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1841 was a bad year for my ancestor William Walters and his family of Pont Wedwst in Cilrhedyn, Carmarthenshire, Wales. They buried one son, Samuel, aged 25, on 8th February 1841. And the Census of England and Wales taken on 6th June 1841 shows 2 more sons in Carmarthen County Gaol: David (from later censuses, aged circa 23) and Robert (aged circa 21) see 1 below.

What sources will help me verify that these individuals are my relatives, and learn more about their imprisonment? I'm particularly interested in when and why they were imprisoned, and when and how they were released.

  1. HO107 piece 1387 book 6 folio 3 page 1 is the first page of schedule for the Gaol of the County of Carmarthen, and shows a David and Robert Walters both aged 20 with occupation "Debtor - Mason", both born in the county. There are no other matches in the census in Carmarthenshire or neighbouring Pembrokeshire and Cardiganshire with the right names and occupations and approximate ages. In the 1851 census they are both masons in Cilrhedyn.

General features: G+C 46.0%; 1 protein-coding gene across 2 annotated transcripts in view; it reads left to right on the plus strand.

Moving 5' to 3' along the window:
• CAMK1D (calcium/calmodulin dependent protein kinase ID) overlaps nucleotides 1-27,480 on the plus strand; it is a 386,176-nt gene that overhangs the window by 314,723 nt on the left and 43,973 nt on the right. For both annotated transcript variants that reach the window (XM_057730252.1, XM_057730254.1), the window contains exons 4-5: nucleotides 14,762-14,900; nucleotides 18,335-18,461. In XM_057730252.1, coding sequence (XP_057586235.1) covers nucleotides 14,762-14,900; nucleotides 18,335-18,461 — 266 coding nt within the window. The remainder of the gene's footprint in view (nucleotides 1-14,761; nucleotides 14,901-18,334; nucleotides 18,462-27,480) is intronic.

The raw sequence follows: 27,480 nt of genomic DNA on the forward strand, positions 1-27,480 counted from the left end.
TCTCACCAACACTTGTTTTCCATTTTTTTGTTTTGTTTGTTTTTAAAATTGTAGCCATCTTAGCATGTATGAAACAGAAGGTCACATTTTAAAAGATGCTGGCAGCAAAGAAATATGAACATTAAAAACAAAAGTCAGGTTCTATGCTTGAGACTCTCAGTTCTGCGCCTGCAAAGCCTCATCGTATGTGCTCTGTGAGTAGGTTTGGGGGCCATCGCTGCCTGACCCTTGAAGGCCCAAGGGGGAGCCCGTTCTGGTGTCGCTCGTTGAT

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4 Answers 4

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My first thought (probably yours) is that the two of them had been imprisoned for debt.

I can at least sketch out what I have found for my (presumed) 4G GF Henry Marley (abt 1781 - 1853), who was imprisoned for debt in Bristol in 1840 and 1846 or thereabouts. Quite how much transfers, I don't know.

The first thing to note is that the Charles Dickens inspired picture of debtors flung into prison for the rest of their lives is - at least for my ancestor - nonsense at this period. Next thing is to note that bankrupts and insolvent debtors are, at this time, different, and the Walters brothers are probably the latter. There are 2 TNA Guides Looking for records of a bankrupt or insolvent debtor and Bankrupts and insolvent debtors: further research which may help. The difference between the two is that bankrupts were traders owing at least £100 who couldn't pay, while insolvent debtors had private debts.